Do you have teachers’ feedback yet on whether blogs would serve their needs better than regular websites? Our college is always looking for technologies on distance learning.
Wow. I’m glad you got so much out of my site, Romy. Thanks for the encouragement, too.
As for your question… there are several advantages for teachers…
– The ease of updating content on their site, including instructional information, assignments, calendar information, etc.
– The ease of posting attached files (such as syllabi and work sheets etc.)
– The ease of posting pictures and other multimedia content on their site
– The ease of hosting an interactive site on which students and parents can leave comments and interact not only with the teacher, but with each other.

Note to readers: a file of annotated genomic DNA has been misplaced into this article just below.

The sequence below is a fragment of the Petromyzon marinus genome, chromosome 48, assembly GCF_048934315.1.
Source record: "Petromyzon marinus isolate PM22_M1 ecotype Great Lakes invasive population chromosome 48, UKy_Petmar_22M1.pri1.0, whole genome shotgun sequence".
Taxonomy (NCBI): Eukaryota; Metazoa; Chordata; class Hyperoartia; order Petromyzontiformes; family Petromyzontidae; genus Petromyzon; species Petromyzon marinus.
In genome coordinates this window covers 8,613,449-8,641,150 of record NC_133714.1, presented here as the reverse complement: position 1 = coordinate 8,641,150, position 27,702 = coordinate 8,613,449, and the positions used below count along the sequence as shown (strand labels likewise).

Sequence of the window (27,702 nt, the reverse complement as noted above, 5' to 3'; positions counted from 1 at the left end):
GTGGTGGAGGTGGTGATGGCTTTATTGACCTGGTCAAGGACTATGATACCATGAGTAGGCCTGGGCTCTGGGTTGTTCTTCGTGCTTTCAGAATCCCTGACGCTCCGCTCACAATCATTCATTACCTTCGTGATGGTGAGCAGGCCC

– The ease of applying (and changing!) visually appealing designs
– Automatic archiving
– In a phrase, a Content Management System
– And all of this with no programming skills, and no money, needed.
In my humble opinion (and others have said this), the day of the home page has come and gone. There is no reason a teacher with no programming knowledge would want a home page instead of a blog.
Hmm.. I think I just wrote something I should include in part 4 of my instructional posts on my site. :)
The Orange County Department of Education ran a "web institute" last summer, which focused on creating a class blog. One of the by products was this amazing projec, which is not a class blog, but a blog for a specific parent/child reading project:
I linked to it from my site, but see Will Richardson’s Weblogg-Ed.com for lists of teacher blogs, and many stories about successful uses of blogs in the classroom.
Note: his "practices" link is better than his "educators’ weblogs" link, which takes you to his bloglines account, which might be a bit confusing if you aren’t familiar with the tool.
I hope this helps!